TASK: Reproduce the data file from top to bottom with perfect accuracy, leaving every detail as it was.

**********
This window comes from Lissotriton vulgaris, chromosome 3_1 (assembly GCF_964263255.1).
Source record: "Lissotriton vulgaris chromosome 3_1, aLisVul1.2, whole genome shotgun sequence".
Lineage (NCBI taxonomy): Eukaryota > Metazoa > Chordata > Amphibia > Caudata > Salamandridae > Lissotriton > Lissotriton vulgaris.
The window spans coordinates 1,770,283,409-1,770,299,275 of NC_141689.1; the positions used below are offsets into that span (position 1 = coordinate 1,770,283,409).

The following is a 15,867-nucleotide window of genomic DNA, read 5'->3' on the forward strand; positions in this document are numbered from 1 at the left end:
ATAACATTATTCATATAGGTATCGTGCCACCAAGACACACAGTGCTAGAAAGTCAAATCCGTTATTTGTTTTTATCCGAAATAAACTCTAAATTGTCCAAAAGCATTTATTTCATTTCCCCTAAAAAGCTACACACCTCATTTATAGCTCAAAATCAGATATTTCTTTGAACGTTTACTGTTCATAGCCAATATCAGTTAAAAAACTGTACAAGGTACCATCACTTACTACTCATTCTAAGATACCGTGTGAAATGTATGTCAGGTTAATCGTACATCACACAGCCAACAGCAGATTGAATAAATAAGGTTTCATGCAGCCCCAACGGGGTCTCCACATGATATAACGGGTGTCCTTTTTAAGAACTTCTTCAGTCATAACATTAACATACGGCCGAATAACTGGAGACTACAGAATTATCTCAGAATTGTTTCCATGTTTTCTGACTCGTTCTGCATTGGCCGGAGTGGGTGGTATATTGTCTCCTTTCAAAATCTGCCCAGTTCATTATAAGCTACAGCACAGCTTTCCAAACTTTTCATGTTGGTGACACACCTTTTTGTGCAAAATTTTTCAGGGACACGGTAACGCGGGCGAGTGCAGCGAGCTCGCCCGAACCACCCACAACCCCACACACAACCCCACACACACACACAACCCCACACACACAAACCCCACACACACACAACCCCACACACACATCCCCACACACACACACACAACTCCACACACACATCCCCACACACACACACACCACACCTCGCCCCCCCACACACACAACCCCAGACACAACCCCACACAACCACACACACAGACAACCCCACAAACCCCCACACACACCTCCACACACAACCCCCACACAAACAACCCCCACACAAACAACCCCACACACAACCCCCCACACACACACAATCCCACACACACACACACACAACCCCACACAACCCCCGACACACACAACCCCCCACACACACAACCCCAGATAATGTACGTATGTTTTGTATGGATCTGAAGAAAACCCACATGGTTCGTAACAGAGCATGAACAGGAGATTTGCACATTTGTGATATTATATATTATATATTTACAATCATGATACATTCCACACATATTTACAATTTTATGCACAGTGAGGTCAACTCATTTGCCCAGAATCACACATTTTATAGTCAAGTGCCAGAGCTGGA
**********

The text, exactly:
This window comes from Lissotriton vulgaris, chromosome 3_1 (assembly GCF_964263255.1).
Source record: "Lissotriton vulgaris chromosome 3_1, aLisVul1.2, whole genome shotgun sequence".
Lineage (NCBI taxonomy): Eukaryota > Metazoa > Chordata > Amphibia > Caudata > Salamandridae > Lissotriton > Lissotriton vulgaris.
The window spans coordinates 1,770,283,409-1,770,299,275 of NC_141689.1; the positions used below are offsets into that span (position 1 = coordinate 1,770,283,409).

The following is a 15,867-nucleotide window of genomic DNA, read 5'->3' on the forward strand; positions in this document are numbered from 1 at the left end:
ATAACATTATTCATATAGGTATCGTGCCACCAAGACACACAGTGCTAGAAAGTCAAATCCGTTATTTGTTTTTATCCGAAATAAACTCTAAATTGTCCAAAAGCATTTATTTCATTTCCCCTAAAAAGCTACACACCTCATTTATAGCTCAAAATCAGATATTTCTTTGAACGTTTACTGTTCATAGCCAATATCAGTTAAAAAACTGTACAAGGTACCATCACTTACTACTCATTCTAAGATACCGTGTGAAATGTATGTCAGGTTAATCGTACATCACACAGCCAACAGCAGATTGAATAAATAAGGTTTCATGCAGCCCCAACGGGGTCTCCACATGATATAACGGGTGTCCTTTTTAAGAACTTCTTCAGTCATAACATTAACATACGGCCGAATAACTGGAGACTACAGAATTATCTCAGAATTGTTTCCATGTTTTCTGACTCGTTCTGCATTGGCCGGAGTGGGTGGTATATTGTCTCCTTTCAAAATCTGCCCAGTTCATTATAAGCTACAGCACAGCTTTCCAAACTTTTCATGTTGGTGACACACCTTTTTGTGCAAAATTTTTCAGGGACACGGTAACGCGGGCGAGTGCAGCGAGCTCGCCCGAACCACCCACAACCCCACACACAACCCCACACACACACACAACCCCACACACACAAACCCCACACACACACAACCCCACACACACATCCCCACACACACACACACAACTCCACACACACATCCCCACACACACACACACCACACCTCGCCCCCCCACACACACAACCCCAGACACAACCCCACACAACCACACACACAGACAACCCCACAAACCCCCACACACACCTCCACACACAACCCCCACACAAACAACCCCCACACAAACAACCCCACACACAACCCCCCACACACACACAATCCCACACACACACACACACAACCCCACACAACCCCCGACACACACAACCCCCCACACACACAACCCCAGATAATGTACGTATGTTTTGTATGGATCTGAAGAAAACCCACATGGTTCGTAACAGAGCATGAACAGGAGATTTGCACATTTGTGATATTATATATTATATATTTACAATCATGATACATTCCACACATATTTACAATTTTATGCACAGTGAGGTCAACTCATTTGCCCAGAATCACACATTTTATAGTCAAGTGCCAGAGCTGGA